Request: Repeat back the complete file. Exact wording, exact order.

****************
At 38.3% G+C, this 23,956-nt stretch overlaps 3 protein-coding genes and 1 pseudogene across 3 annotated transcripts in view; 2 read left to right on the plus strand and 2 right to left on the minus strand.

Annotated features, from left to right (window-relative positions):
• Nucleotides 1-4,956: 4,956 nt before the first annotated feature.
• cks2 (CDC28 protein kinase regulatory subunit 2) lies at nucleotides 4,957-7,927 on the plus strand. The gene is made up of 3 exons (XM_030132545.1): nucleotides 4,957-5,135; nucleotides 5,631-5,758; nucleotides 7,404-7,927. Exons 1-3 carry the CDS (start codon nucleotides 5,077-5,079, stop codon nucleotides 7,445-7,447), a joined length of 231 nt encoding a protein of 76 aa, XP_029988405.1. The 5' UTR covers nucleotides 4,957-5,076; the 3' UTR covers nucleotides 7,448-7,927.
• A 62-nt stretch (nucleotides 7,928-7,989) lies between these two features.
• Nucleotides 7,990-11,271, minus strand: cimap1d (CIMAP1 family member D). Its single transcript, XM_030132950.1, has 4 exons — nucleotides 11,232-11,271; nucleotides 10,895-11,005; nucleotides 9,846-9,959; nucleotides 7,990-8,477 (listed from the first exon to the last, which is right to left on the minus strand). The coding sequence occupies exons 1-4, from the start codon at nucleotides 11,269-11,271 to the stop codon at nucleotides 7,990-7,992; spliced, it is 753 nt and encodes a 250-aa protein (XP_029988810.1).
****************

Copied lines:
At 38.3% G+C, this 23,956-nt stretch overlaps 3 protein-coding genes and 1 pseudogene across 3 annotated transcripts in view; 2 read left to right on the plus strand and 2 right to left on the minus strand.

Annotated features, from left to right (window-relative positions):
• Nucleotides 1-4,956: 4,956 nt before the first annotated feature.
• cks2 (CDC28 protein kinase regulatory subunit 2) lies at nucleotides 4,957-7,927 on the plus strand. The gene is made up of 3 exons (XM_030132545.1): nucleotides 4,957-5,135; nucleotides 5,631-5,758; nucleotides 7,404-7,927. Exons 1-3 carry the CDS (start codon nucleotides 5,077-5,079, stop codon nucleotides 7,445-7,447), a joined length of 231 nt encoding a protein of 76 aa, XP_029988405.1. The 5' UTR covers nucleotides 4,957-5,076; the 3' UTR covers nucleotides 7,448-7,927.
• A 62-nt stretch (nucleotides 7,928-7,989) lies between these two features.
• Nucleotides 7,990-11,271, minus strand: cimap1d (CIMAP1 family member D). Its single transcript, XM_030132950.1, has 4 exons — nucleotides 11,232-11,271; nucleotides 10,895-11,005; nucleotides 9,846-9,959; nucleotides 7,990-8,477 (listed from the first exon to the last, which is right to left on the minus strand). The coding sequence occupies exons 1-4, from the start codon at nucleotides 11,269-11,271 to the stop codon at nucleotides 7,990-7,992; spliced, it is 753 nt and encodes a 250-aa protein (XP_029988810.1).